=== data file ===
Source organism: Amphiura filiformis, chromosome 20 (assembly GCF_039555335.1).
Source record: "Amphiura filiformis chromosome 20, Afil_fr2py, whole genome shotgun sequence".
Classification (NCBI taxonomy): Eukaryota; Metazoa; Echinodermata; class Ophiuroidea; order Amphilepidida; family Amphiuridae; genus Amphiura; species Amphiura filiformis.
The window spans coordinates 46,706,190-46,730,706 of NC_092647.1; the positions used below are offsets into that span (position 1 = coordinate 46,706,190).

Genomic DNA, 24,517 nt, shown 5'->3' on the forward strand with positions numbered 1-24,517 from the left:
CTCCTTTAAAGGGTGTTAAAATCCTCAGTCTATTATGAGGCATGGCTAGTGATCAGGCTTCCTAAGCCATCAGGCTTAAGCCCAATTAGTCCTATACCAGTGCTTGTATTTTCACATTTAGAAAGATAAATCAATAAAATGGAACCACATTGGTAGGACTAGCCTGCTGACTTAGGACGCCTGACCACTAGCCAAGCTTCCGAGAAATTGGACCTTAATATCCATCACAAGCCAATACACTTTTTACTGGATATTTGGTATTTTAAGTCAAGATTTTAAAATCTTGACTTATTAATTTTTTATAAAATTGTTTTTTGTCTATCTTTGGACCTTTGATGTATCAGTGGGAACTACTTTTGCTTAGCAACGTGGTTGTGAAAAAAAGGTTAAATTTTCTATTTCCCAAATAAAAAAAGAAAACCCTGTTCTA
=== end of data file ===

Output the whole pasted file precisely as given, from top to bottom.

Source organism: Amphiura filiformis, chromosome 20 (assembly GCF_039555335.1).
Source record: "Amphiura filiformis chromosome 20, Afil_fr2py, whole genome shotgun sequence".
Classification (NCBI taxonomy): Eukaryota; Metazoa; Echinodermata; class Ophiuroidea; order Amphilepidida; family Amphiuridae; genus Amphiura; species Amphiura filiformis.
The window spans coordinates 46,706,190-46,730,706 of NC_092647.1; the positions used below are offsets into that span (position 1 = coordinate 46,706,190).

Genomic DNA, 24,517 nt, shown 5'->3' on the forward strand with positions numbered 1-24,517 from the left:
CTCCTTTAAAGGGTGTTAAAATCCTCAGTCTATTATGAGGCATGGCTAGTGATCAGGCTTCCTAAGCCATCAGGCTTAAGCCCAATTAGTCCTATACCAGTGCTTGTATTTTCACATTTAGAAAGATAAATCAATAAAATGGAACCACATTGGTAGGACTAGCCTGCTGACTTAGGACGCCTGACCACTAGCCAAGCTTCCGAGAAATTGGACCTTAATATCCATCACAAGCCAATACACTTTTTACTGGATATTTGGTATTTTAAGTCAAGATTTTAAAATCTTGACTTATTAATTTTTTATAAAATTGTTTTTTGTCTATCTTTGGACCTTTGATGTATCAGTGGGAACTACTTTTGCTTAGCAACGTGGTTGTGAAAAAAAGGTTAAATTTTCTATTTCCCAAATAAAAAAAGAAAACCCTGTTCTA